My vacation from Prov became a vacation from blog. And then working in my garden became a vacation from the blog. To get back in the grind and on the grid, I want to let you know about:
Fox Point Community Garden seed swap
Sunday June 7th from 4-5:30pm
Gano Street Park, Providence
Says Christie, the garden coordinator: “come by and swap some seeds, share some advice, and get to know your fellow gardeners.”
Sounds good to me…I just dug up some irises. Plus I have some volunteer tomatoes and dill, and some other flowers from seed to share. On the lookout for parsley, cilantro, and what have you. I don’t have a plot at Fox Point, but like many community gardens, the gardeners there are tremendously proud of their work, delighted to give tours, and happy to connect with other local gardeners. See you there!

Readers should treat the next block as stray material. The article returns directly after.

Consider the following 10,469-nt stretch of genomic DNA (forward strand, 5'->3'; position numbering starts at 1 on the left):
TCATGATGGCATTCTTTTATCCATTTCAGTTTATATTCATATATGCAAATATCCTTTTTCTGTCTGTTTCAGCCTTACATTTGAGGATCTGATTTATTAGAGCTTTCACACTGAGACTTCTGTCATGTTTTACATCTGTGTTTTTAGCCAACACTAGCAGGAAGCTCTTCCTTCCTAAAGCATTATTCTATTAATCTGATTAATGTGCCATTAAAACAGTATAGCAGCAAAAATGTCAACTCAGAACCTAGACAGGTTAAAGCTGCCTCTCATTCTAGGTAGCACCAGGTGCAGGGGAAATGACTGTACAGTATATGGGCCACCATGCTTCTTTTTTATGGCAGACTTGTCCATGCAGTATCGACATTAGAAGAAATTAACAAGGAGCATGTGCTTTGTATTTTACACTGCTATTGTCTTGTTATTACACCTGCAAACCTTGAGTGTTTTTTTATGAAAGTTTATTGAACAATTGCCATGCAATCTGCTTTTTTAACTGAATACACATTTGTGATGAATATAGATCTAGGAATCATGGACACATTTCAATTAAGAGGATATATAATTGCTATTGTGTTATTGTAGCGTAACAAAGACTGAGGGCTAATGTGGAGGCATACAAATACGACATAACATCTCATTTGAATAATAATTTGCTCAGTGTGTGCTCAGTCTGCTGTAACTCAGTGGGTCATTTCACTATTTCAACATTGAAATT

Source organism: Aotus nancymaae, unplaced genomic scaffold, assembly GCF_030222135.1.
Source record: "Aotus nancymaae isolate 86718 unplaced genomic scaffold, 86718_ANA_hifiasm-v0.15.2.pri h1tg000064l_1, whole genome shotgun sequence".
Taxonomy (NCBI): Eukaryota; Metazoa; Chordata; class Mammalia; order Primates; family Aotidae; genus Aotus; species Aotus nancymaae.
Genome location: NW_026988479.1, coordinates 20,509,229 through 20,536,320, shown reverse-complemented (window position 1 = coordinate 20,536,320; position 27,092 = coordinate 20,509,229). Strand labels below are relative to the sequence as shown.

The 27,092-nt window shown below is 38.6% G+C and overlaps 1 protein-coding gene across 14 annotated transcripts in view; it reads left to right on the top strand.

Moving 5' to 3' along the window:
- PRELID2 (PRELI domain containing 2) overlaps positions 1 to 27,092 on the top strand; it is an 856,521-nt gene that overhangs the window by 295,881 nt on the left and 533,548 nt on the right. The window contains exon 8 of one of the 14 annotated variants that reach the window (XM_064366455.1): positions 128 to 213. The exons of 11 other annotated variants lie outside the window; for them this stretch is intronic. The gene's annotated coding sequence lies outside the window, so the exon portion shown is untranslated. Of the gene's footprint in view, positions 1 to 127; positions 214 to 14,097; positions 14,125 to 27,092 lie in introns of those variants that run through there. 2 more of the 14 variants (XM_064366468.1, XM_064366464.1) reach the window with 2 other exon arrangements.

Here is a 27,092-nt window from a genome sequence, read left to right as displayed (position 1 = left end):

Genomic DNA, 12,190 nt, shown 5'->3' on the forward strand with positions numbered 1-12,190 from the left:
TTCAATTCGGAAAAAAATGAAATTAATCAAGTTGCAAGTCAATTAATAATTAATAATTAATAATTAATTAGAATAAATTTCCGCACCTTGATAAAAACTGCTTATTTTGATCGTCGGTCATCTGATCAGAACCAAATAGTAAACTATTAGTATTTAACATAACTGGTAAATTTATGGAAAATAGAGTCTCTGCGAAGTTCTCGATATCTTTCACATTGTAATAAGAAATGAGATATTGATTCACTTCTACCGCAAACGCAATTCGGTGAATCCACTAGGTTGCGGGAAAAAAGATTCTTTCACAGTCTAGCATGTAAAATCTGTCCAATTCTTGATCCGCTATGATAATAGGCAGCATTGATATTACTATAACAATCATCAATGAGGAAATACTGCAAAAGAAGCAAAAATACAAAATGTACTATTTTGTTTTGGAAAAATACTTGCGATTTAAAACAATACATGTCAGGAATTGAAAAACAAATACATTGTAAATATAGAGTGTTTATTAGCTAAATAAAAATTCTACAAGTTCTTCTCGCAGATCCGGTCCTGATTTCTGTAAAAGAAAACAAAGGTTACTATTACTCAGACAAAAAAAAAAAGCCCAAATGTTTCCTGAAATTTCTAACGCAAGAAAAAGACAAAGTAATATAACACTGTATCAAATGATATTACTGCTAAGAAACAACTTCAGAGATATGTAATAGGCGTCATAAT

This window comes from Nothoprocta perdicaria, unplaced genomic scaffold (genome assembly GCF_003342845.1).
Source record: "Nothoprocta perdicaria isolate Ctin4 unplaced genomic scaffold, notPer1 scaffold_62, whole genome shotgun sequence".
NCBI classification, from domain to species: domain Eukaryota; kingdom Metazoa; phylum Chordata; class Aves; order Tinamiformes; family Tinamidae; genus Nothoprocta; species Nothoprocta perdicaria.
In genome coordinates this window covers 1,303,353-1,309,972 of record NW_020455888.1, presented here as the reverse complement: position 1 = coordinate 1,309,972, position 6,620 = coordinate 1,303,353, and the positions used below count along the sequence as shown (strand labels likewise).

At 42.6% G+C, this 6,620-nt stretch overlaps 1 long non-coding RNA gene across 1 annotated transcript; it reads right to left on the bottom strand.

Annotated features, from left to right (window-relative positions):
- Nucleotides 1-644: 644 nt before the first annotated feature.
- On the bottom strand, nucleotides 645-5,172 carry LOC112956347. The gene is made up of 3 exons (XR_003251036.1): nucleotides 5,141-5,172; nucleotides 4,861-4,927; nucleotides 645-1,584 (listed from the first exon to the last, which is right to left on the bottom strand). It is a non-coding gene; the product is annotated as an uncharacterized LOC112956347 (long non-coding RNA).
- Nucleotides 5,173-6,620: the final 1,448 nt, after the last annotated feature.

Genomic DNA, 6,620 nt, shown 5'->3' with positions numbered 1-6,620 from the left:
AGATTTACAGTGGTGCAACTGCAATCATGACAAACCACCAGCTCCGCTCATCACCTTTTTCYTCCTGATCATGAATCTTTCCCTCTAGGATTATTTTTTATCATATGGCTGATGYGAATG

Apologies to KISS…
Yesterday, I went to a meeting for Providence’s Urban Agriculture Task Force. Launched 4-5 years ago, it’s a confederation of state, local, non-profit, and individual representatives. Some of the projects initiated and/or completed by members include:
- installing new community gardens around the city, including sites at Sessions St. Park, Early St, Davis Park, Pearl St., Riverside Park, and more
- introducing urban agriculture in community planning meetings, the Mayor’s Green plan, and the Providence Comprehensive Plan
- launching a citywide Community Gardens Network
- developing strategies to integrate food gardens with affordable housing